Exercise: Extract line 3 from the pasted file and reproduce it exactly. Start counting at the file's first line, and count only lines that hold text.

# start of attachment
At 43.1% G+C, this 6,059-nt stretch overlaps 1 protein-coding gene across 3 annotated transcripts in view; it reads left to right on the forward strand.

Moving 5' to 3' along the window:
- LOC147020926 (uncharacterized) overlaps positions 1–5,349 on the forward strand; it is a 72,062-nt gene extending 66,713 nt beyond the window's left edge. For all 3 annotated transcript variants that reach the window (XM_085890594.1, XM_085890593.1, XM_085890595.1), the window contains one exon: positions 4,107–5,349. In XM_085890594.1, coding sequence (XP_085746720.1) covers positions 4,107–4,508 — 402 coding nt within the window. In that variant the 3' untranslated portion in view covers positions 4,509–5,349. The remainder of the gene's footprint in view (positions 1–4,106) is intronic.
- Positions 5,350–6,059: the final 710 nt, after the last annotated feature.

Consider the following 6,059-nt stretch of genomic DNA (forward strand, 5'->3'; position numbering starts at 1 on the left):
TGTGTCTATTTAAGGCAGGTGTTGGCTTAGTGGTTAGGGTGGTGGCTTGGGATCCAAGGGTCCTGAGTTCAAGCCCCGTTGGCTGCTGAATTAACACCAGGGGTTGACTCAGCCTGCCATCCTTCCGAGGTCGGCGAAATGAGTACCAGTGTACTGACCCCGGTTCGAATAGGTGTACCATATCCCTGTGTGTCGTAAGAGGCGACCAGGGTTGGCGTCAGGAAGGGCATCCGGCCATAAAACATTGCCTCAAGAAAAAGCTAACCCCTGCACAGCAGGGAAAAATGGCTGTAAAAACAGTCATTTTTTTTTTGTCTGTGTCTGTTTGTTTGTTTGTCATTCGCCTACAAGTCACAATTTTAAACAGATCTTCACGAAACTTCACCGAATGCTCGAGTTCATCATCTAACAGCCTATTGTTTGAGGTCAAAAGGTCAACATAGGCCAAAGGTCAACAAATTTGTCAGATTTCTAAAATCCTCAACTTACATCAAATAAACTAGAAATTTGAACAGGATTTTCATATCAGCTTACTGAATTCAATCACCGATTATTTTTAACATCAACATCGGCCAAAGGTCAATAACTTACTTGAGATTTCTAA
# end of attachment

- LOC147020926 (uncharacterized) overlaps positions 1–5,349 on the forward strand; it is a 72,062-nt gene extending 66,713 nt beyond the window's left edge. For all 3 annotated transcript variants that reach the window (XM_085890594.1, XM_085890593.1, XM_085890595.1), the window contains one exon: positions 4,107–5,349. In XM_085890594.1, coding sequence (XP_085746720.1) covers positions 4,107–4,508 — 402 coding nt within the window. In that variant the 3' untranslated portion in view covers positions 4,509–5,349. The remainder of the gene's footprint in view (positions 1–4,106) is intronic.